With the hot weather, and how we can get out and about to enjoy it, on everyone’s minds, it’s interesting to learn that the great outdoors is a clear priority for our retirees when choosing a retirement property to call their home.
50 Plus reports that Retirement Homesearch (RHS) surveyed around 1,000 over 50s across the UK to establish their priorities for choosing a retirement property, and a massive 93% rated the surrounding environment as important or very important.
Laura Fisher, Sales Manager for RHS said: “A sea view is always a winner and something we are asked to look for all the time.
Our coastal hot spots are Torquay, Herne Bay, Grange-over-Sands, Cromer and the Isle of Wight.
On the Isle of Wight we have the stunning Briary Court, where residents are treated to spectacular sea-views and an indoor swimming pool.”
But a sea view comes with a price tag, and typically commands an £40 k additional asking price – even though the development, flat and area is identical.
“It’s not just that sea view that attracts all the attention,” Laura explains. “Any view really sells and we have some stunning developments overlooking rivers and green open spaces that are also in high demand.”
The opportunity to get out and about and active is also a big appeal.
“Common criteria we are asked to consider is good bus routes, being close to shops and amenities and an active social life within the development,” Laura says.
“Many of our development’s Social Committees organise days out or events focused around the development’s communal areas and this is of great appeal to buyers who may be feeling isolated or lonely in the current big family home where they now live alone.”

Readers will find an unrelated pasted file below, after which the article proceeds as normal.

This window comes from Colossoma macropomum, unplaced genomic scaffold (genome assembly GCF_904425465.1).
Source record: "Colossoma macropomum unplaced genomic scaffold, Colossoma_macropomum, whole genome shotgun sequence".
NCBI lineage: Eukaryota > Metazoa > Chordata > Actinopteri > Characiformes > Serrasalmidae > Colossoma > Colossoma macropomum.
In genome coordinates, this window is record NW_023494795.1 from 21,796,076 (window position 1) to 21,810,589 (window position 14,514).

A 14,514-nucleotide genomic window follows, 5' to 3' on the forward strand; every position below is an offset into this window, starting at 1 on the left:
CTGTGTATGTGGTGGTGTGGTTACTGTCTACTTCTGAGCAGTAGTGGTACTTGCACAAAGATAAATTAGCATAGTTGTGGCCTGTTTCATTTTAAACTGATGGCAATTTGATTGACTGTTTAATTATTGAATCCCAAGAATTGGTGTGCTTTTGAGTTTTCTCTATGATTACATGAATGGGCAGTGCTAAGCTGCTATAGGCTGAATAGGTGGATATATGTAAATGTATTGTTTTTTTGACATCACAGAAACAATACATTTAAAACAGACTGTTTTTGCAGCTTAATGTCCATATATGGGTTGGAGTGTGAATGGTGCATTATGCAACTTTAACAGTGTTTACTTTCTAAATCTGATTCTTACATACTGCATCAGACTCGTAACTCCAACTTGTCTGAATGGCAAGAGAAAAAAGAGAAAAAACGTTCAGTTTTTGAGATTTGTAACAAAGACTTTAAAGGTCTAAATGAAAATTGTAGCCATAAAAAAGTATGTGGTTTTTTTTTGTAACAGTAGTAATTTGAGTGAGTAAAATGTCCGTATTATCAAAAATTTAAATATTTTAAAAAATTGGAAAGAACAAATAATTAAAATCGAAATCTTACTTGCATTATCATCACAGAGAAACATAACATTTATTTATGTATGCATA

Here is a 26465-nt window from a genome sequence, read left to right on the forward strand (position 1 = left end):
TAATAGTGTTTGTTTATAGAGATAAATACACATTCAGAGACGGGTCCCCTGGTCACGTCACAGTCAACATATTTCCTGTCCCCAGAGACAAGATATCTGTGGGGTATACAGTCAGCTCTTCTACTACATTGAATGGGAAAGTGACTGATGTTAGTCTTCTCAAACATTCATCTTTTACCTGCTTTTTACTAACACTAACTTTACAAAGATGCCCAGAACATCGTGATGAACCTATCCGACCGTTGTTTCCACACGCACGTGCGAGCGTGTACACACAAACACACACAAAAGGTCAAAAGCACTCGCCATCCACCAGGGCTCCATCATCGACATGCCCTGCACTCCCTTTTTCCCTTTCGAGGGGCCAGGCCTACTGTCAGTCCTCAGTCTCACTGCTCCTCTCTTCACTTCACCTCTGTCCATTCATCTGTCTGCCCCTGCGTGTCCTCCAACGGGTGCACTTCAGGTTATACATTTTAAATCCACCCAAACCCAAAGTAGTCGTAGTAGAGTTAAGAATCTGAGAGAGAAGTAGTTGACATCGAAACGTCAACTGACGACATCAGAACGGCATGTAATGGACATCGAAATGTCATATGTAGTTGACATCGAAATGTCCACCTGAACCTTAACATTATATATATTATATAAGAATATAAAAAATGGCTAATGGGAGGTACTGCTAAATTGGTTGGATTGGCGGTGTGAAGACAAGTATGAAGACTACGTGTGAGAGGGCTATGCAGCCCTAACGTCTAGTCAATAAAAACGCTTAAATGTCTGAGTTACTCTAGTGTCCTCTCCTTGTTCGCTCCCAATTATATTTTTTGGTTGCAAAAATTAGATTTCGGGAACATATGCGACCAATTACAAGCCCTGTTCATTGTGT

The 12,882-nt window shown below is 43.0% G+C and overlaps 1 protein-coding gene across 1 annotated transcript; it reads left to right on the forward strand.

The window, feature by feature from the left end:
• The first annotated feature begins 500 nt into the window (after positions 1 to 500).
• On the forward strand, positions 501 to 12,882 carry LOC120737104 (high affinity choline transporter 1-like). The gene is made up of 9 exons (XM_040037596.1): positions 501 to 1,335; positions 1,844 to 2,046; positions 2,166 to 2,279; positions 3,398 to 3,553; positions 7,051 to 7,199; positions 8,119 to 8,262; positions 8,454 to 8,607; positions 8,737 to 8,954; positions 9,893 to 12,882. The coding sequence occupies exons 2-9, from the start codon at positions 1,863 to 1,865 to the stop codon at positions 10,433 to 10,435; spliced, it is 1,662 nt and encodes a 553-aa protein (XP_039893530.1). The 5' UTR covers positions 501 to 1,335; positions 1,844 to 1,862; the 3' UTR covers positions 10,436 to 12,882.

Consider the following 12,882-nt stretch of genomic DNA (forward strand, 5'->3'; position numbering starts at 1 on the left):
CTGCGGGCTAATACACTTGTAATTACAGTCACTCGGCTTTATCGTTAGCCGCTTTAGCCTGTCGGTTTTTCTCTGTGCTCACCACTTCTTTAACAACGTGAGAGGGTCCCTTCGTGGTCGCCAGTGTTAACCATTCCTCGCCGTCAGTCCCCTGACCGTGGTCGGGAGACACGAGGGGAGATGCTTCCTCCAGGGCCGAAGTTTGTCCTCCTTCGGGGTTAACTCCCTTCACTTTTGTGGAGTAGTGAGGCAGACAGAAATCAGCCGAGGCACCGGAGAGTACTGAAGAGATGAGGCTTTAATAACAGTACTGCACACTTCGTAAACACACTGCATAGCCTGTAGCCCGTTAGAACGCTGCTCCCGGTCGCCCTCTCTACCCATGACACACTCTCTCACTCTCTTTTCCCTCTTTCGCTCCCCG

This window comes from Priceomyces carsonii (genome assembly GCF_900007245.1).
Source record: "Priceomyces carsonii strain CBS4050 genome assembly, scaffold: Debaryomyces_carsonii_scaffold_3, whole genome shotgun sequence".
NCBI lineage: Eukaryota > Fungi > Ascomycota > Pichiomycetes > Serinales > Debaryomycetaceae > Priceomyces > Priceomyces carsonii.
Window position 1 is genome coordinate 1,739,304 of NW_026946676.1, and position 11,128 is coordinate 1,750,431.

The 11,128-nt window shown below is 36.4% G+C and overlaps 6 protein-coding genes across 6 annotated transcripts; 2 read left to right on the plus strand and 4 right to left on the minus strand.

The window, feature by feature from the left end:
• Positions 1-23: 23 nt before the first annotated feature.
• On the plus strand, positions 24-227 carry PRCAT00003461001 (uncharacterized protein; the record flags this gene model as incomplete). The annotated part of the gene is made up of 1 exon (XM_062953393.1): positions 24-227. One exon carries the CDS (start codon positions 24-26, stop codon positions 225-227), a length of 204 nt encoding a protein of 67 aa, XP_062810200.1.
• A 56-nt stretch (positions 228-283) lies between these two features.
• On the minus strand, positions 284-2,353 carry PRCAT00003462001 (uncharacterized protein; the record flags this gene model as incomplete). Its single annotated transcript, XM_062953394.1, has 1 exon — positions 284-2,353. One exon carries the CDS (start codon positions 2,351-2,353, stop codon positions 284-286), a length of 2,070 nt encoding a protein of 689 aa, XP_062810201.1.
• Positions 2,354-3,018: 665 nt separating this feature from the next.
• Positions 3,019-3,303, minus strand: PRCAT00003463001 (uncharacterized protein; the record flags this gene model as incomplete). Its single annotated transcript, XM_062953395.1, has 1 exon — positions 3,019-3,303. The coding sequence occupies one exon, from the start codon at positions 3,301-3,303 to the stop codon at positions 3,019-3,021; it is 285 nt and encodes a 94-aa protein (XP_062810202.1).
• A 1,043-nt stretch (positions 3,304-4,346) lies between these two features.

And why is the great outdoors so important to older people’s well-being? Dr Barbara Humberstone Professor Emeritus, Sociology of Sport and Outdoor Education, Buckinghamshire New University shared some insights with us.
“There is now considerable research that tells us that it is not only exercise, but also the environment in which we live that influences the way we feel; both mental well-being and physical health.
Fresh air and accessibility to suitably designed landscapes can provide for a happy and healthy life-style.
“Green spaces (areas of trees, plants and flowers) are uplifting – and if a garden offers raised flower/vegetable beds, those with impaired mobility can actively garden, if they wish, meaning the space will provide even greater benefits.
“Beyond the garden, there is a world of healthy stimuli; from town centre markets and museums, to forests and lakes.
The sedate occupations associated with the retirees of stereotype needn’t be the limits of today’s older folk.
We see now clearer than ever the benefits of even gentle exercise, but we also see ever more examples of the elderly engaging in more intensive activities.
While accommodating mobility issues and minimising risk, there are still many ways that we can and should make the outside world accessible as we age.
“Keeping mobile as we age is so important, as recent research shows. Significantly, current medical research has identified the strong connection between physical activity and maintaining a healthy brain – that is, the more physically active we are, the less likely we are to develop memory loss, and it may even delay or ameliorate Alzheimer’s disease.
“Walking in a beautiful green space is recommended. Ponds and waterways provide a sense of nature and add to the benefits of the environment by stimulating all our senses.
“Given that we now see that these issues can add quality, and potentially even years to our lives, it would be wonderful to see future retirement developments taking their outside offering further and using it as a major selling point.”
(Story source: 50 Plus)